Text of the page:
I remember a symposium that took place during my year in Israel (2012–13) on the HUC-JIR Jerusalem campus. The subject of the two-day conference was a relatively recent and unfamiliar Hebrew word for a familiar and well-founded idea: עמּיות (amiyut), or ‘peoplehood’. The discussion made me realize that the Jewish people have many different notions of what it means to be a group or to have a collective identity, and I was left with the question of how a group creates communal identity. While concepts of community and peoplehood do not entirely overlap, both involve the idea of belonging. In the case of the Jewish people, my question becomes even more complicated when one considers geographical, ethnic, and cultural variety.
I have revisited this question in each year of my fellowship on the Cincinnati campus, first as a rabbinic fellow at Hillel of Miami University, then at the Center for Holocaust and Humanity Education, at I. M. Wise Temple, and now as the co-founder of The Table, a pilot program funded by Sacred Service Learning Fellowship. At each phase of my sacred service-learning, I have observed how Jewish community is organized and reinforced. The impetus for The Table came from a belief that my partner, wife, and colleague, Rachael Miller, and I held about how we could create an actively Jewish community of young Jewish professionals in Cincinnati.
The goal of The Table is to encourage Jewish young professionals in the Cincinnati area who are post-college and pre-family to develop a Jewish identity through Shabbat home rituals. The community of Shabbat dinner attendees began by reaching out to friends we made at the local Jewish young professional social organization, Access. In an effort to broaden our community in Cincinnati, we turned to these new friends and invited them to our home for Shabbat dinner. We assigned them a dish to bring and, when they arrived, we made Shabbat an evening affair which was joyful, inclusive, and accessible. This practice went on for a year, but we did not have larger aspirations for our Shabbat dinner table until a very particular and now quite memorable Shabbat.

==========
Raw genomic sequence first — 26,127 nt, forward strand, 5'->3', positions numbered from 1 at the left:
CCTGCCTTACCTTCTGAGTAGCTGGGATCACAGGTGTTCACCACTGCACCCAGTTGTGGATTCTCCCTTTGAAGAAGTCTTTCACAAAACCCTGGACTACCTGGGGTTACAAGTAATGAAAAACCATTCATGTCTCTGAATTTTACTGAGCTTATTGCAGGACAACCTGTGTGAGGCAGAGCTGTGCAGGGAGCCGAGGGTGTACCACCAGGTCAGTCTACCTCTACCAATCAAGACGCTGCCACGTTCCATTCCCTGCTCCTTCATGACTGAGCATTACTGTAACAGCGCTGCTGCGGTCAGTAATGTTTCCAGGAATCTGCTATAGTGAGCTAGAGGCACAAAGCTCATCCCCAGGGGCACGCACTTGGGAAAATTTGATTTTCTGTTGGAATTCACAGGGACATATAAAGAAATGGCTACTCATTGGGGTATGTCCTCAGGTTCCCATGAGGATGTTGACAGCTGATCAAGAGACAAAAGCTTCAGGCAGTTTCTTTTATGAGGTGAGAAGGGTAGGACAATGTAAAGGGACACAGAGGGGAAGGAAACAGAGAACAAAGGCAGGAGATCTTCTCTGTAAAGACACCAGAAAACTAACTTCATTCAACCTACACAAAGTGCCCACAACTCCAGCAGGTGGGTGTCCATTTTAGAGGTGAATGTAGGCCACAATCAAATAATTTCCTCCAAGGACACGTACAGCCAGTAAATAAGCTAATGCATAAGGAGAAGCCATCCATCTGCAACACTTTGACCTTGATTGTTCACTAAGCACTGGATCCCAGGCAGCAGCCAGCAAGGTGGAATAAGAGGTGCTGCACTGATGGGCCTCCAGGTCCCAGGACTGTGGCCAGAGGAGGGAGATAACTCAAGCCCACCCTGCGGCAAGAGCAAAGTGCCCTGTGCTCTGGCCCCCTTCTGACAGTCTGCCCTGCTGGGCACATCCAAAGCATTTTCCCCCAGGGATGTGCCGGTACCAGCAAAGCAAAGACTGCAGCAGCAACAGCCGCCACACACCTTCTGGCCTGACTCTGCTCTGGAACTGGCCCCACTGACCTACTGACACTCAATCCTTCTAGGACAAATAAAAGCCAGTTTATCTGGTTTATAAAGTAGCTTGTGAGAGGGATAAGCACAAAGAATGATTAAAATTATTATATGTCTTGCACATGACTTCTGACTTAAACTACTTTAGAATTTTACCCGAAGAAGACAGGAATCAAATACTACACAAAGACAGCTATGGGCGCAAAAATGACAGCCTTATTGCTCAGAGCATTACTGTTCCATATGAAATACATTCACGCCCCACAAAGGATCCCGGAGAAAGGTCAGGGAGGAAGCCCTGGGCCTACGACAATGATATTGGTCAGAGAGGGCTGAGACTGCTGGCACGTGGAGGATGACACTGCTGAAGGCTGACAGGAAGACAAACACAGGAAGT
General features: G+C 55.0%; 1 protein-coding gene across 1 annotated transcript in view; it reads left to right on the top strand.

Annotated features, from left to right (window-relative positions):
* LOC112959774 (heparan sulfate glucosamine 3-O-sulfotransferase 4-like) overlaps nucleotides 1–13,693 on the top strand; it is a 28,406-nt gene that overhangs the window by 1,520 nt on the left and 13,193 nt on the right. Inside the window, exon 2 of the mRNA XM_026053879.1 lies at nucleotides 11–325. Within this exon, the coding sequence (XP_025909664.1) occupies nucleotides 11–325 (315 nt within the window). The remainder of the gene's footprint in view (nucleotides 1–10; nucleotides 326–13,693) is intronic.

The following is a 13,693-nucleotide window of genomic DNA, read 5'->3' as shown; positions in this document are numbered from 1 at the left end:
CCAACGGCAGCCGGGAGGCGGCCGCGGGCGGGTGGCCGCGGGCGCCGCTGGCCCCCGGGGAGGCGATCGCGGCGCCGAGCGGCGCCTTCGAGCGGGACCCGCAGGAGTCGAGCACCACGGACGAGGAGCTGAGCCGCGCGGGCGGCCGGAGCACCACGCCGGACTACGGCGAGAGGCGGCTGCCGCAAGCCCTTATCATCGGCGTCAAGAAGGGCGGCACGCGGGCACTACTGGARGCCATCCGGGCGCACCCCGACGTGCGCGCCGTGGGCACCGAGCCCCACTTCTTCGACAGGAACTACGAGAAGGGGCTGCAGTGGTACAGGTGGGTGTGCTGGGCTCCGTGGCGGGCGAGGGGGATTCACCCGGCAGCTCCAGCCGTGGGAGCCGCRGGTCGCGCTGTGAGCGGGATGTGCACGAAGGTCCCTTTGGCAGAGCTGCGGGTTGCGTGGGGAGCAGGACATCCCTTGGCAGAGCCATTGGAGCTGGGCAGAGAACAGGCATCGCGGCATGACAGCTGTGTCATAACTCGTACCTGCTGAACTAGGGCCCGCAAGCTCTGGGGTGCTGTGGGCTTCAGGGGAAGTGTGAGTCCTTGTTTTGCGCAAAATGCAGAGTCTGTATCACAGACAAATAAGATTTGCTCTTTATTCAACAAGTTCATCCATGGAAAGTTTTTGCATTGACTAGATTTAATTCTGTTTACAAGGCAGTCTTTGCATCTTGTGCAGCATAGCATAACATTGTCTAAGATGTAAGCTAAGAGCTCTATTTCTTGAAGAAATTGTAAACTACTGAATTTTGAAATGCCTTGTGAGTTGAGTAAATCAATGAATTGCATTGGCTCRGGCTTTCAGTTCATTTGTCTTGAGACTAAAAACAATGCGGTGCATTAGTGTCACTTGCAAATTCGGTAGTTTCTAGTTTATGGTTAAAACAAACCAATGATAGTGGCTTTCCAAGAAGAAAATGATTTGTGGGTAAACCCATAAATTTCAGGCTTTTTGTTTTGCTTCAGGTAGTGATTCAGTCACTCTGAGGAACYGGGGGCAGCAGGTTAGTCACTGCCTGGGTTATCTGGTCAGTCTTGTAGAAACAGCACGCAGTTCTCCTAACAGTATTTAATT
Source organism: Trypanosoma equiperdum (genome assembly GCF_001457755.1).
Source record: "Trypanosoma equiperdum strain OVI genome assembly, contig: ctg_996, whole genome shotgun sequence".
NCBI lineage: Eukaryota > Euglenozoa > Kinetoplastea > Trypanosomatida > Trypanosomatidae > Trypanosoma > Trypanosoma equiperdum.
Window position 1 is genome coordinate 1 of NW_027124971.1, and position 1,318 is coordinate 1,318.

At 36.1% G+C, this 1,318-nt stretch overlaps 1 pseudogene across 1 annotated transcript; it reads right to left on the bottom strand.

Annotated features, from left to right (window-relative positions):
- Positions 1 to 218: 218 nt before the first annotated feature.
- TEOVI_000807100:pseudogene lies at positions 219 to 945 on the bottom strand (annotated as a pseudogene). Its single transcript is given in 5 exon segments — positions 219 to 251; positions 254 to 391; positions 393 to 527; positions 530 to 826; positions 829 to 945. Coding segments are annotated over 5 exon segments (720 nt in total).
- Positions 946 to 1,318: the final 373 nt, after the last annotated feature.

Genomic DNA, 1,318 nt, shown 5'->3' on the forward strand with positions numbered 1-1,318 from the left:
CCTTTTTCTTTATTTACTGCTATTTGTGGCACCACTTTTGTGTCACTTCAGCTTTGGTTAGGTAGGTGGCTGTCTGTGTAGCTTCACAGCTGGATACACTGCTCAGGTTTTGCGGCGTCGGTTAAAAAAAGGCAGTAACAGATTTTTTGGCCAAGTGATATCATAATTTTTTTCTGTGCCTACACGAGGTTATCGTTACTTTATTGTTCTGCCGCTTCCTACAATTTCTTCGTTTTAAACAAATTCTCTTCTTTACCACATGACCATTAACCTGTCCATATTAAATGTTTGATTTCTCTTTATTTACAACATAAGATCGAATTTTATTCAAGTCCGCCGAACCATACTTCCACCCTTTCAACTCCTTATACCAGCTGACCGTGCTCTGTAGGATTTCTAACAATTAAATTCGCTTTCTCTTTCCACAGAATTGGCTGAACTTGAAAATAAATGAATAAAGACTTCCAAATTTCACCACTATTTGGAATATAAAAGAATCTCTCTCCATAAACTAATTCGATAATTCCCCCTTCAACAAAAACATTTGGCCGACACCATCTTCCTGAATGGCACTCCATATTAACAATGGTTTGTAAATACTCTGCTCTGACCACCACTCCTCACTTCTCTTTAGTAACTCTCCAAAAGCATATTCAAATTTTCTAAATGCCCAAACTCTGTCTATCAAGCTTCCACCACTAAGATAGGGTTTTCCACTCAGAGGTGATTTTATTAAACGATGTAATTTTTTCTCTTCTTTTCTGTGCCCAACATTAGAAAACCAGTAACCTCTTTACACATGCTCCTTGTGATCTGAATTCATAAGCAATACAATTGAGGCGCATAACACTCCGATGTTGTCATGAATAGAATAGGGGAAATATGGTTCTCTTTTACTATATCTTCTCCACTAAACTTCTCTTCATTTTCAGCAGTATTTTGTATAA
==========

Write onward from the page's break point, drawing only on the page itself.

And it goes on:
One night we hosted a large group of friends, and I was discussing a current project of mine for a class on biomedical ethics. The assignment was to find a current biomedical issue and consider the implications through a Jewish, and specifically a halakhic lens. I chose to write about a recent news article regarding the third-ever attempted penis transplant for a US military veteran. We did not expect the level of participation that we received from the attendees. Everyone sincerely engaged in a discussion of how Judaism could have something cogent to say about such a random news clip.
That evening we felt we had a bigger chance than we might originally have expected to help others to create a communal identity around Shabbat observance. For the host, the feeling of preparing and dining with friends both new and familiar around one table can be a spiritual experience. For the guests, the experience of being welcomed into a home exemplifies Jewish values that are vital to furthering one’s involvement in the Jewish community. What I hope we will create is a small example of peoplehood — of community — around Shabbat evening rituals. I dream that in twenty years this cohort of Jews will lead the Jewish community further in a direction of sincere and nuanced engagement in Jewish ritual and study that enriches the communal life of all Jews in the Cincinnati area.
Max Miller is currently a part of The Table, a pilot project which engages young Jewish professionals in Cincinnati around the Shabbat dinner table.